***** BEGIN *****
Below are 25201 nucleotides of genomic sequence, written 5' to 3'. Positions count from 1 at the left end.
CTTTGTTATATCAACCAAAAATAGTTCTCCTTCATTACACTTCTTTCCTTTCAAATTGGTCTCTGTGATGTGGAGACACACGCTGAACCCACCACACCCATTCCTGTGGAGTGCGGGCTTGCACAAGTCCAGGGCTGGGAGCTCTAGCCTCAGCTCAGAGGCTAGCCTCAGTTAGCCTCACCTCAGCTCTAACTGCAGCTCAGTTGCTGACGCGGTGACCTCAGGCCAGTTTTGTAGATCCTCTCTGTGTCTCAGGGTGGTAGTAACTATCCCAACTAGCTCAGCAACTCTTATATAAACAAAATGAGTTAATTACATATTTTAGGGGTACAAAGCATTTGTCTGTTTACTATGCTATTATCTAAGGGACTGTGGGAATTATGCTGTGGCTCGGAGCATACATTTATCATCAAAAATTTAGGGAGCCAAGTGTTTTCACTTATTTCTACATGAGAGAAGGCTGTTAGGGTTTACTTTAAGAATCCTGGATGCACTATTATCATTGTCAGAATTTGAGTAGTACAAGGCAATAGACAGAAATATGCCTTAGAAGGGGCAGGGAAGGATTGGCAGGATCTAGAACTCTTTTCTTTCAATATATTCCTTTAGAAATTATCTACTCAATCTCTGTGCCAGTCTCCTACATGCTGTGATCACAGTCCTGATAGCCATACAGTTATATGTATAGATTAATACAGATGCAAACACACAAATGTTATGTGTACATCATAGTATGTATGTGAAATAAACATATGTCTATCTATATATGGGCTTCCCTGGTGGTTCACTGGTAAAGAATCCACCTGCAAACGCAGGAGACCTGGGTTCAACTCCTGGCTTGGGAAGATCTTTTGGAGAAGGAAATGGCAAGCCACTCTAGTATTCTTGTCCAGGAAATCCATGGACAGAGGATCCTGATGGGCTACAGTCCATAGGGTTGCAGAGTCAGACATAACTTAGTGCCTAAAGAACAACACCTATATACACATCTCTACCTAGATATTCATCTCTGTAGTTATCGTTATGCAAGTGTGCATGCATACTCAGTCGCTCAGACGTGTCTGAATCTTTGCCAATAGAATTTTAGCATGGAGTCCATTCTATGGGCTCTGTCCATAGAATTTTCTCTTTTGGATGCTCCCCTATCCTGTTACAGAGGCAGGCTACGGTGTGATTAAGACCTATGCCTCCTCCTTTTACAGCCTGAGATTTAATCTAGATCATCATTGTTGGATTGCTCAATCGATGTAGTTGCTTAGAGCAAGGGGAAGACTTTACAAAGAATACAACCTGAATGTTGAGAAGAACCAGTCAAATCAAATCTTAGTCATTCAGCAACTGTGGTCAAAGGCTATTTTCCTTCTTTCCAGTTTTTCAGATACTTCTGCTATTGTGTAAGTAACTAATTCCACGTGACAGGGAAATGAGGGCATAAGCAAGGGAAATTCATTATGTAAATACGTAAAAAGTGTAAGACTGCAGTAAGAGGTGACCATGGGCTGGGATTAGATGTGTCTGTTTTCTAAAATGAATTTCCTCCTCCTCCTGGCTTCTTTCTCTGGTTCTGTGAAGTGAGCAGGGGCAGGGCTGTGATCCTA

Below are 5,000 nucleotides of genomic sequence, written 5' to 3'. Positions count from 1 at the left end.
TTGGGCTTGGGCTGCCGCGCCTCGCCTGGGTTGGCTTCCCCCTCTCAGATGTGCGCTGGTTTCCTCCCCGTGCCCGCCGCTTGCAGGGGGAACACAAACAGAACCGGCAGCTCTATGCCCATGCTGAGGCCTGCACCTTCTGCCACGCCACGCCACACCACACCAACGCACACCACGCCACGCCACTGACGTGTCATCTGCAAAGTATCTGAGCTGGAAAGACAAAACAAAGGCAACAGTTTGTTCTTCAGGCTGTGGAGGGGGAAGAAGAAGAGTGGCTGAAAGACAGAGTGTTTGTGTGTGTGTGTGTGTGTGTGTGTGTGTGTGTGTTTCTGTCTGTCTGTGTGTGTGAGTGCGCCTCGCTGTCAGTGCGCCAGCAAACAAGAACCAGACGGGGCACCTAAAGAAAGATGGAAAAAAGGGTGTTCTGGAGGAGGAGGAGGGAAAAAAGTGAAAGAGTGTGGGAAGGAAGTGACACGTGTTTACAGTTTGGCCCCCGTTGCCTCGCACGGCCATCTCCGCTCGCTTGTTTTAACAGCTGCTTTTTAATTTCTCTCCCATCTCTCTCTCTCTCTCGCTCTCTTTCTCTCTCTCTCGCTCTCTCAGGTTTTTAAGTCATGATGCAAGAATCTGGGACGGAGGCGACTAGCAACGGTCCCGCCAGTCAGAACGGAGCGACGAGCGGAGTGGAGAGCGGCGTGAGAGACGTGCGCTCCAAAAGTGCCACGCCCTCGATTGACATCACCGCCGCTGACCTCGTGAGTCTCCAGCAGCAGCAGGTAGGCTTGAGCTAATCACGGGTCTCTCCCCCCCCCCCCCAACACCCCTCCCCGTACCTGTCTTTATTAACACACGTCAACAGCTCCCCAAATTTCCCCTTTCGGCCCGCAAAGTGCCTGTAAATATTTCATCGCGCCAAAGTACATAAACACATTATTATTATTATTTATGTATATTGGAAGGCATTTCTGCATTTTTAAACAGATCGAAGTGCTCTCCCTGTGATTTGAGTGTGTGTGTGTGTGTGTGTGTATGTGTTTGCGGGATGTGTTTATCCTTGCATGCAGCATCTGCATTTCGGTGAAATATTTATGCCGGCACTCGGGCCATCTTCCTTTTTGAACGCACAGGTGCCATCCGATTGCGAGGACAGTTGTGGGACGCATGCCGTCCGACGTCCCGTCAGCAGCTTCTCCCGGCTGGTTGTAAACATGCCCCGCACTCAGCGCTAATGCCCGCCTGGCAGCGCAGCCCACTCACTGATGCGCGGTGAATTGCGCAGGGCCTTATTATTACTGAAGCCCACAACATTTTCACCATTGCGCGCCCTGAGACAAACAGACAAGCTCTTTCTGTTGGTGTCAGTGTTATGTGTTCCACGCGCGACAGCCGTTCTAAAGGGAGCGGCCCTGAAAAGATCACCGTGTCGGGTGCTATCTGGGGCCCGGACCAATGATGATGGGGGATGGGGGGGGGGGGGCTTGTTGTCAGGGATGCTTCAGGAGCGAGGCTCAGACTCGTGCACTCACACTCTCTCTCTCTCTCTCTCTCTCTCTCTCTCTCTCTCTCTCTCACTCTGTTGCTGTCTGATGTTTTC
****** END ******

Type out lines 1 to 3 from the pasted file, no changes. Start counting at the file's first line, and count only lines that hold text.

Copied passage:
Below are 25201 nucleotides of genomic sequence, written 5' to 3'. Positions count from 1 at the left end.
CTTTGTTATATCAACCAAAAATAGTTCTCCTTCATTACACTTCTTTCCTTTCAAATTGGTCTCTGTGATGTGGAGACACACGCTGAACCCACCACACCCATTCCTGTGGAGTGCGGGCTTGCACAAGTCCAGGGCTGGGAGCTCTAGCCTCAGCTCAGAGGCTAGCCTCAGTTAGCCTCACCTCAGCTCTAACTGCAGCTCAGTTGCTGACGCGGTGACCTCAGGCCAGTTTTGTAGATCCTCTCTGTGTCTCAGGGTGGTAGTAACTATCCCAACTAGCTCAGCAACTCTTATATAAACAAAATGAGTTAATTACATATTTTAGGGGTACAAAGCATTTGTCTGTTTACTATGCTATTATCTAAGGGACTGTGGGAATTATGCTGTGGCTCGGAGCATACATTTATCATCAAAAATTTAGGGAGCCAAGTGTTTTCACTTATTTCTACATGAGAGAAGGCTGTTAGGGTTTACTTTAAGAATCCTGGATGCACTATTATCATTGTCAGAATTTGAGTAGTACAAGGCAATAGACAGAAATATGCCTTAGAAGGGGCAGGGAAGGATTGGCAGGATCTAGAACTCTTTTCTTTCAATATATTCCTTTAGAAATTATCTACTCAATCTCTGTGCCAGTCTCCTACATGCTGTGATCACAGTCCTGATAGCCATACAGTTATATGTATAGATTAATACAGATGCAAACACACAAATGTTATGTGTACATCATAGTATGTATGTGAAATAAACATATGTCTATCTATATATGGGCTTCCCTGGTGGTTCACTGGTAAAGAATCCACCTGCAAACGCAGGAGACCTGGGTTCAACTCCTGGCTTGGGAAGATCTTTTGGAGAAGGAAATGGCAAGCCACTCTAGTATTCTTGTCCAGGAAATCCATGGACAGAGGATCCTGATGGGCTACAGTCCATAGGGTTGCAGAGTCAGACATAACTTAGTGCCTAAAGAACAACACCTATATACACATCTCTACCTAGATATTCATCTCTGTAGTTATCGTTATGCAAGTGTGCATGCATACTCAGTCGCTCAGACGTGTCTGAATCTTTGCCAATAGAATTTTAGCATGGAGTCCATTCTATGGGCTCTGTCCATAGAATTTTCTCTTTTGGATGCTCCCCTATCCTGTTACAGAGGCAGGCTACGGTGTGATTAAGACCTATGCCTCCTCCTTTTACAGCCTGAGATTTAATCTAGATCATCATTGTTGGATTGCTCAATCGATGTAGTTGCTTAGAGCAAGGGGAAGACTTTACAAAGAATACAACCTGAATGTTGAGAAGAACCAGTCAAATCAAATCTTAGTCATTCAGCAACTGTGGTCAAAGGCTATTTTCCTTCTTTCCAGTTTTTCAGATACTTCTGCTATTGTGTAAGTAACTAATTCCACGTGACAGGGAAATGAGGGCATAAGCAAGGGAAATTCATTATGTAAATACGTAAAAAGTGTAAGACTGCAGTAAGAGGTGACCATGGGCTGGGATTAGATGTGTCTGTTTTCTAAAATGAATTTCCTCCTCCTCCTGGCTTCTTTCTCTGGTTCTGTGAAGTGAGCAGGGGCAGGGCTGTGATCCTA

Below are 5,000 nucleotides of genomic sequence, written 5' to 3'. Positions count from 1 at the left end.